"I would unite with anybody to do right and with nobody to do wrong."

"I would unite with anybody to do right and with nobody to do wrong."

Frederick Douglass spent his life fighting for justice and equality. Born into slavery in 1818, he escaped as a young man and became a leading voice in the abolitionist movement. People everywhere still find inspiration today in his tireless struggle, brilliant words, and inclusive vision of humanity. Douglass's legacy is preserved here at Cedar Hill, where he lived his last 17 years. Read More

Welcome to the Frederick Douglass National Historic Site!

A ranger talks with a group of students in a historic parlor

Tour the Historic House

The only way to get inside Frederick Douglass's home is to be on a guided tour. Rangers lead daily tours at scheduled times.

A man in historical clothing sings with a group of back-up singers

Celebrate Frederick Douglass's Birthday

Every February, the site celebrates Frederick Douglass's birthday with programs and activities. Find out what's happening this year.

https://www.nps.gov/frdo/index.htm

 

 

Places

https://www.nps.gov/frdo/learn...ryculture/places.htm

Cedar Hill: Frederick Douglass's Home in Anacostia

Man Standing by House

Cedar Hill in February 1887. The man standing near the house is probably one of Frederick Douglass's sons or grandsons.

NPS

Construction of the House

• The house was built between 1855 and 1859 for John Welsh Van Hook, an architect from Philadelphia, Pennsylvania. The house consisted of between 6 to 14 rooms.

• In 1854, Van Hook partnered with John Fox and John Dobler and formed the Union Land Association, whose offices were in the Van Hook home. These developers purchased 100 acres of farmland to form a new subdivision called Uniontown (today Anacostia).

Frederick Douglass at Cedar Hill

 

• On September 1, 1877, Douglass paid $6,700 to the Freedmen’s Savings and Trust company for the home and 9 and ¾ acres of land.


• Douglass purchased an additional 5 and ¾ acres of land from Ella R. Talburtt in 1878.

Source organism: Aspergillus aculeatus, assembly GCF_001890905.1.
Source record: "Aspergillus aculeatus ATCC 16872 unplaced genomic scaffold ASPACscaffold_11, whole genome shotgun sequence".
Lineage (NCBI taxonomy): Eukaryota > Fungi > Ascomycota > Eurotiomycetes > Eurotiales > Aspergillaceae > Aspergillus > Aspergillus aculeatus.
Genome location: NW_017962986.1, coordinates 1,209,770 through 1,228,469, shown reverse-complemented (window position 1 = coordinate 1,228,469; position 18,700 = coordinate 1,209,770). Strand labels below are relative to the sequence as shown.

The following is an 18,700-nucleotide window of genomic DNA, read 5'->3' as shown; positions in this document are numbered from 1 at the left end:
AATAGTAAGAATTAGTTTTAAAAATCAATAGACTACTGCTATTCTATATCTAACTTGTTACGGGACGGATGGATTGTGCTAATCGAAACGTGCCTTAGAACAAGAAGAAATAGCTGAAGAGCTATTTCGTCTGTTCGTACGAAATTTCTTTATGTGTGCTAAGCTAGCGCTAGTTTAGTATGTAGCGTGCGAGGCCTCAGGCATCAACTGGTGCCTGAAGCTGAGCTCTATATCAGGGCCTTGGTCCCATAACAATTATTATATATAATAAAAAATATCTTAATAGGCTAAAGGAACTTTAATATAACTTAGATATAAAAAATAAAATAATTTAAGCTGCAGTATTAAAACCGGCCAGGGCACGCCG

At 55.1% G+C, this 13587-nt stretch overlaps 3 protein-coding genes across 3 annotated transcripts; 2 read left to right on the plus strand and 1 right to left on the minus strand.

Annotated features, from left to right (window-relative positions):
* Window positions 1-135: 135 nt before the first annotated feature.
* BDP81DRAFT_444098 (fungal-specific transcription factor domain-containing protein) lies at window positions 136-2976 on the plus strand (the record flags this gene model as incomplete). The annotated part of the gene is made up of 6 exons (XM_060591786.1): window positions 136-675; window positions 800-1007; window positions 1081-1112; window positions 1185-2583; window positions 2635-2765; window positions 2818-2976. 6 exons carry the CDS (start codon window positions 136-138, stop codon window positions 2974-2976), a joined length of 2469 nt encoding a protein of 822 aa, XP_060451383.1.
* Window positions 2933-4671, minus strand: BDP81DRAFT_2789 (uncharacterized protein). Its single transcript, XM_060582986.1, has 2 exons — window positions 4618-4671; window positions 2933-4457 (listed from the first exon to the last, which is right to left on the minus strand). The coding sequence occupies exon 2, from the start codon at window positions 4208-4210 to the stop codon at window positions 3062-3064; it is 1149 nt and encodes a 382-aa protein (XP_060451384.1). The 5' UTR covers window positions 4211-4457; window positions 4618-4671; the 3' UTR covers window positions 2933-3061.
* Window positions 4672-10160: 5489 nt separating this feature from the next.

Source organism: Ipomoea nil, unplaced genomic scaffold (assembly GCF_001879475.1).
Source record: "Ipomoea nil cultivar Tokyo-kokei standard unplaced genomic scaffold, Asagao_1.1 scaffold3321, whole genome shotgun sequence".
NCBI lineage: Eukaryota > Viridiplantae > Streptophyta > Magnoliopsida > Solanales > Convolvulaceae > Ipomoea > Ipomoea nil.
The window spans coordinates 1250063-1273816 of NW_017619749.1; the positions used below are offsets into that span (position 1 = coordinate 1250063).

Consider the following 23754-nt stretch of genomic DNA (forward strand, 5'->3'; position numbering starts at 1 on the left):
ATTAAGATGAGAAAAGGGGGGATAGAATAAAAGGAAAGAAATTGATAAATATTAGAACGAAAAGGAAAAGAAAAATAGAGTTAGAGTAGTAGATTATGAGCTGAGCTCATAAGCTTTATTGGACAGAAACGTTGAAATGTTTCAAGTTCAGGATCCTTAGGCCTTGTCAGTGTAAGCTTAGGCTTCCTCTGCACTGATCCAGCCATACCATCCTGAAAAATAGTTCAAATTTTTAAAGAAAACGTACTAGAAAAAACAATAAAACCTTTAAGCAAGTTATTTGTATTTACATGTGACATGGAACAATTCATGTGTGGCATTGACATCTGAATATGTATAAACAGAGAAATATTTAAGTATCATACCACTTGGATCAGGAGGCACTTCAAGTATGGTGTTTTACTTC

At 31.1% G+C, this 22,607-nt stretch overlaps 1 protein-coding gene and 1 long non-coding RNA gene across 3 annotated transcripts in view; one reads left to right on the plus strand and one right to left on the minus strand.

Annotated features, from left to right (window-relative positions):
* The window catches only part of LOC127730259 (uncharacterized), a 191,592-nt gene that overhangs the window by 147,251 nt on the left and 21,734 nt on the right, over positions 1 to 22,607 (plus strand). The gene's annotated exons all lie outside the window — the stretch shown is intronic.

• Douglass moved into the home with his first wife, Anna Murray Douglass, during the fall of 1878.
 
• Following the death of Anna in 1882, Douglass married Helen Pitts in 1884 and resided with her at Cedar Hill until his death on February 20, 1895.
 
• Douglass made a series of additions to the house, dating from 1877 to 1893. By the time of his death, the home was converted into a 21-room mansion.
 
• The improvements most likely made between 1877 and 1878 included the construction of a two-story, wood-framed addition at the rear of the house. The original kitchen was converted into a dining room and a new kitchen was added to the south wing. Upstairs a partition which divided two rooms on the west side of the house was removed and replaced by two walls to create three smaller bedrooms. Finally, during this period, the attic was finished to create five additional rooms.
 
• Other additions were made to the home throughout the years and included the building of a new library around 1886 and the addition of a second-story bedroom between 1892 and 1893.
 
NPS Employee Talks to Young Visitors
A National Park Service employee talks with young visitors at Cedar Hill in the 1970s.

NPS

 
Turning Cedar Hill into a Historic Site
 
• In 1900, at the urging of Helen Pitts Douglass, the U.S. Congress chartered the Frederick Douglass Memorial and Historical Association (FDMHA). Upon Helen’s death in 1903, the FDMHA received the property.
 
• The FDMHA partnered with the National Association of Colored Women to complete the first restoration of the Douglass Home in 1922.
 
• The FDMHA later petitioned the federal government to become involved in the preservation of Cedar Hill.
 
• On September 5, 1962, the Frederick Douglass estate became a unit of the National Park Service. Plans for restoration were put forth in 1962.
 
• The second restoration project was completed in January 1972. The house officially reopened to the public on February 14, 1972.
 
• Groundbreaking ceremonies were held in September 1980 for the addition of a visitor center to the grounds. The visitor center was completed and opened to the public in February 1982.
 
• The most recent restoration lasted from 2004 to 2007. The site officially reopened to the public on February 14, 2007.
 
House on Sunny Day
 
Cedar Hill as it appears today.

NPS

 

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http://www.houzz.com/ideabooks...mp;newsletterId=4692 

In Washington, D.C., Frederick Douglass’ Cedar Hill honors a life passionately devoted to freedom

February 14, 2017
Houzz Contributor. Peter Fish is a San Francisco-based writer and editor happiest...More
 
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"I'm just trying to make a way out of no way, for my people" -Modejeska Monteith Simpkins

 

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